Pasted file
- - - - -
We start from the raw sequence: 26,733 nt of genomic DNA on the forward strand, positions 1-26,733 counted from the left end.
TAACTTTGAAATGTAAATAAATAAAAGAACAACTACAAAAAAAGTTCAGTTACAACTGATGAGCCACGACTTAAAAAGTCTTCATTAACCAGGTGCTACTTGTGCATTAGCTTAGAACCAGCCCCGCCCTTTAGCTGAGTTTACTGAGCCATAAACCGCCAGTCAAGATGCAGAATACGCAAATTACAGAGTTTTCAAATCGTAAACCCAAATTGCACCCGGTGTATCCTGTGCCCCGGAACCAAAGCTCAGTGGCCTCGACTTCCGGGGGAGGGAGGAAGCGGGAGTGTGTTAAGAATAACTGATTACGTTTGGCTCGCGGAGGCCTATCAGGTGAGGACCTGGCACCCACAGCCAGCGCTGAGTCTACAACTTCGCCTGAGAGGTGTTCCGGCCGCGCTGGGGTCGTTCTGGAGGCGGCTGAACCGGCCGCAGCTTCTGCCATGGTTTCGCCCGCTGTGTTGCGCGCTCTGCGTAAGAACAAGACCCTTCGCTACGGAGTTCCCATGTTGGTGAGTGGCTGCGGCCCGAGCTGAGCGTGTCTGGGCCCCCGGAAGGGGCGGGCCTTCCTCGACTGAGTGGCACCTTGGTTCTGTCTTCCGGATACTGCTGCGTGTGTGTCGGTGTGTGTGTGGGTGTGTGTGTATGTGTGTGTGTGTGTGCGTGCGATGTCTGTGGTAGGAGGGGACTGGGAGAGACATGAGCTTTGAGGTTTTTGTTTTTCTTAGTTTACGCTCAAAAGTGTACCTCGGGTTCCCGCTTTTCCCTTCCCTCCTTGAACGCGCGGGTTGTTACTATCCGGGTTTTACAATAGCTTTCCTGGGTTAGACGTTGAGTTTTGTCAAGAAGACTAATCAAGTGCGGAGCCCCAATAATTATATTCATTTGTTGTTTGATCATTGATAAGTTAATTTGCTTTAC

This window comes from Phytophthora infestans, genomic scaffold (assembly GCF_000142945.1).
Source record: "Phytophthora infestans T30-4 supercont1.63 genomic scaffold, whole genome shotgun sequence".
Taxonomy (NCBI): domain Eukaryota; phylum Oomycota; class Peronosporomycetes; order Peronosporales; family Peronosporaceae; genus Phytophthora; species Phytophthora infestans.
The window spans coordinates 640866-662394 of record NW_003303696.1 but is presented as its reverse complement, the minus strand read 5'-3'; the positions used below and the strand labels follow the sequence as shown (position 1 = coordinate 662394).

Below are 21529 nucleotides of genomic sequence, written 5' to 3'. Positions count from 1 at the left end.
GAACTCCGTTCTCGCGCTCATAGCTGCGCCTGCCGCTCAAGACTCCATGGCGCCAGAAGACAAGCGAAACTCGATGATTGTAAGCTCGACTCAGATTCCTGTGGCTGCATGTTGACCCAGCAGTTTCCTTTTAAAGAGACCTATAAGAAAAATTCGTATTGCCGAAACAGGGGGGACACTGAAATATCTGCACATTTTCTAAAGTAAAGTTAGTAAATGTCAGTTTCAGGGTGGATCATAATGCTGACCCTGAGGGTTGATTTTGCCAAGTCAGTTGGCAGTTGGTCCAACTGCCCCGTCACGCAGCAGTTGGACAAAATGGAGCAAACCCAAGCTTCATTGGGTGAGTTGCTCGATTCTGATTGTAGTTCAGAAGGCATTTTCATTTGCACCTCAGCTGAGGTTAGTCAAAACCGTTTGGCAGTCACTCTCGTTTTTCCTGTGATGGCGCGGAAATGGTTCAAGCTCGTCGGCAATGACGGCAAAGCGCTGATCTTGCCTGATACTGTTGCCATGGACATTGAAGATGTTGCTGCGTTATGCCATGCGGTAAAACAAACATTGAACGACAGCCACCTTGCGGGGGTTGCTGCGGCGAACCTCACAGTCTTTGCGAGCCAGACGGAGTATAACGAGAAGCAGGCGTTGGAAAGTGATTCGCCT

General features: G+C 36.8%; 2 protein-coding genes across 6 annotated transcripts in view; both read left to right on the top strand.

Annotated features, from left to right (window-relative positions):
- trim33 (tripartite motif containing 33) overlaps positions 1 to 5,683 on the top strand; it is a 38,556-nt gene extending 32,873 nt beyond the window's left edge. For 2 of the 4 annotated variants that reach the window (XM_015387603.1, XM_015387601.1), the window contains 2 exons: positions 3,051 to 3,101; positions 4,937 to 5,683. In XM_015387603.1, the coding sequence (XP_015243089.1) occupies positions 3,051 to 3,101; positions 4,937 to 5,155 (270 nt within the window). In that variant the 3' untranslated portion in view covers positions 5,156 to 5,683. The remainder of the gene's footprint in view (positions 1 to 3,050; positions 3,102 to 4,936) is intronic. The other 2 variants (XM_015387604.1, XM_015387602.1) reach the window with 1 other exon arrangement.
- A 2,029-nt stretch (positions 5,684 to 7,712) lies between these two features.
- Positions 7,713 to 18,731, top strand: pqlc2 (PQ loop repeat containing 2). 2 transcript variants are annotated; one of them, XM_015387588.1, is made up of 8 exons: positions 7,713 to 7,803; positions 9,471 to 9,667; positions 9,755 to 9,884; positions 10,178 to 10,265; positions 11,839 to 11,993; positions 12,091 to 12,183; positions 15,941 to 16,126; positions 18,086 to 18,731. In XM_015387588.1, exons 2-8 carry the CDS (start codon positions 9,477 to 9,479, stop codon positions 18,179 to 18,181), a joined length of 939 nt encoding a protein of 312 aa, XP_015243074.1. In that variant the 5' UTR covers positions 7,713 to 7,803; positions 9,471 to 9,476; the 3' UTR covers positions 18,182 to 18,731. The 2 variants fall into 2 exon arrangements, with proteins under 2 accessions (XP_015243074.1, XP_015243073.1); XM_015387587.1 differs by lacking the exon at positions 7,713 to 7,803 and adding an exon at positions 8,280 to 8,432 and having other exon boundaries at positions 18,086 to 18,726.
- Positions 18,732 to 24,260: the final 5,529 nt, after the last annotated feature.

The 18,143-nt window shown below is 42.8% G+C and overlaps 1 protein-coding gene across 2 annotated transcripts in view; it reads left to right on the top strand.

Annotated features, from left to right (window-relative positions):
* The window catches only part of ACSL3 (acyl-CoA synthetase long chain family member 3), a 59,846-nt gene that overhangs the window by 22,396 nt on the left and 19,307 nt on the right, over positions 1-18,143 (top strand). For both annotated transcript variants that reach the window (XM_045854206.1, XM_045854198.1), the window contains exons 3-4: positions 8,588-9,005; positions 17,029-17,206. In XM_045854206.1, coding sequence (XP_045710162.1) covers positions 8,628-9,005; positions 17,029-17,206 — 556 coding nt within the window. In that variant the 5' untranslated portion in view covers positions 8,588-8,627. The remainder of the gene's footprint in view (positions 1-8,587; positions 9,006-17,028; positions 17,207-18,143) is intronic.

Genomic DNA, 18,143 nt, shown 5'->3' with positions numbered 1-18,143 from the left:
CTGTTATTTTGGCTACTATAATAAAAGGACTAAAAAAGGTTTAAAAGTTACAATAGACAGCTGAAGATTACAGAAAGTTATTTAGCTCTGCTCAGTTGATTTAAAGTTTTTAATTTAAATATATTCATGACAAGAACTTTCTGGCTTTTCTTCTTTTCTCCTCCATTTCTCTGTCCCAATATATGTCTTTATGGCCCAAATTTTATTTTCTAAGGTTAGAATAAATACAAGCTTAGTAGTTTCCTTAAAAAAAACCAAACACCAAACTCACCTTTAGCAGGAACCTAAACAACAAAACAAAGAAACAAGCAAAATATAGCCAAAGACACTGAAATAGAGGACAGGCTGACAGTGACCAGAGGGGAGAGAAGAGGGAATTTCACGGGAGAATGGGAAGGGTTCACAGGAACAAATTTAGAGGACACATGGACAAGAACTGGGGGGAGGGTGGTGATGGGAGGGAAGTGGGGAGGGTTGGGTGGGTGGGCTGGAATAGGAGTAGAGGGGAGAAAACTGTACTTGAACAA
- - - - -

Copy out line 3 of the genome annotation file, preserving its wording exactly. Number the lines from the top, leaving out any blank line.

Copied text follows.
This window comes from Phytophthora infestans, genomic scaffold (assembly GCF_000142945.1).